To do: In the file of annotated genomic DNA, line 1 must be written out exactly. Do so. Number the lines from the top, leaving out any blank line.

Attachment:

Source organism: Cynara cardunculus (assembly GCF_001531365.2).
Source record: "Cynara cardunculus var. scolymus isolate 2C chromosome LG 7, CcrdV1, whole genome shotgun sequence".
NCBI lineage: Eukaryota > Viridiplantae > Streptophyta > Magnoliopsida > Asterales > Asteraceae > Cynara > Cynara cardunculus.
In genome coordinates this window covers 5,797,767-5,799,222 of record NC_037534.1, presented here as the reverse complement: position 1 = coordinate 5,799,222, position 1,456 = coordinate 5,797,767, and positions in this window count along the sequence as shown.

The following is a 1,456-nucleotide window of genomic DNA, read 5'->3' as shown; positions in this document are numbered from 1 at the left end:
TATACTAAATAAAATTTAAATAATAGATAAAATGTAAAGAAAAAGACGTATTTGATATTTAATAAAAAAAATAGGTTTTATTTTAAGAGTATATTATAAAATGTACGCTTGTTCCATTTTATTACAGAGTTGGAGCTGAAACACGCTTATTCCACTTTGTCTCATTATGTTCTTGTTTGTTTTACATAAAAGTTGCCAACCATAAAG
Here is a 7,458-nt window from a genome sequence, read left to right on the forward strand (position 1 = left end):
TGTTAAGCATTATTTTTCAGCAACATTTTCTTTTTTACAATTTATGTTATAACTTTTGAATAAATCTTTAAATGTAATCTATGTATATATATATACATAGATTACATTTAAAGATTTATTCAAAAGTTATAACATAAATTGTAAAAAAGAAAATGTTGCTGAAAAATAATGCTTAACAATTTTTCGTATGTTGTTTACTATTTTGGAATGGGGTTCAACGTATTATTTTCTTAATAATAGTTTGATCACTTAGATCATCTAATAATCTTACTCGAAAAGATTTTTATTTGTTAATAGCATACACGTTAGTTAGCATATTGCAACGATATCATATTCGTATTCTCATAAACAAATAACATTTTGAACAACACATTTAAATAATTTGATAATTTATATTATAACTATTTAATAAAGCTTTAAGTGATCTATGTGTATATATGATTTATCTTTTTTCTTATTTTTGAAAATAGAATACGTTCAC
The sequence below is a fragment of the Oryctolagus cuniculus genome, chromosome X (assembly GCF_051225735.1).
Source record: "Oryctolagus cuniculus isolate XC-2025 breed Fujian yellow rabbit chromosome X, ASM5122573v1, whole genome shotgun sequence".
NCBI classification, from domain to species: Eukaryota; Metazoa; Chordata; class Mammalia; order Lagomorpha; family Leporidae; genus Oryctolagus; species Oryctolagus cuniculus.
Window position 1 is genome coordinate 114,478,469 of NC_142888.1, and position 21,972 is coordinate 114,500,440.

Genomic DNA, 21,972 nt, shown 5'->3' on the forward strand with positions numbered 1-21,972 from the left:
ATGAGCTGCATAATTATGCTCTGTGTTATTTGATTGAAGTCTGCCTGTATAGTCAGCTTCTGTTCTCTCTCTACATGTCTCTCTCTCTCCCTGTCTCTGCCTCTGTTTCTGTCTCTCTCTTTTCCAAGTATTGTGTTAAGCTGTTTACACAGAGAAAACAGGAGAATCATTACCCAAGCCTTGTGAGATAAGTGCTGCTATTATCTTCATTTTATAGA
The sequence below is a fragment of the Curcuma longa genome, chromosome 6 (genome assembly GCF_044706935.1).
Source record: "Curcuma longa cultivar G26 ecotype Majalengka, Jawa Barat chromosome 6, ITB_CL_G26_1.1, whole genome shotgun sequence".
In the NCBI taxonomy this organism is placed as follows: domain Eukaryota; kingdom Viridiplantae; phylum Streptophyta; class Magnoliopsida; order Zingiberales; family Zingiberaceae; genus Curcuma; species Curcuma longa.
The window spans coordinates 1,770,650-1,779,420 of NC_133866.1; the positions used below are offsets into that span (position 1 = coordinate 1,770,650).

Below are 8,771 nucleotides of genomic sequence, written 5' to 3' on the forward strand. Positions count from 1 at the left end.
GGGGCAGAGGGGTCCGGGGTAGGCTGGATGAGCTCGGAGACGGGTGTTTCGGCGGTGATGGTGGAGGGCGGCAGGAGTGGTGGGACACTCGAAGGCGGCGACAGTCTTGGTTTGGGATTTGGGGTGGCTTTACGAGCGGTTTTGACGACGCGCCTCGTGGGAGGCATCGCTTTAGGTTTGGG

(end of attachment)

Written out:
Source organism: Cynara cardunculus (assembly GCF_001531365.2).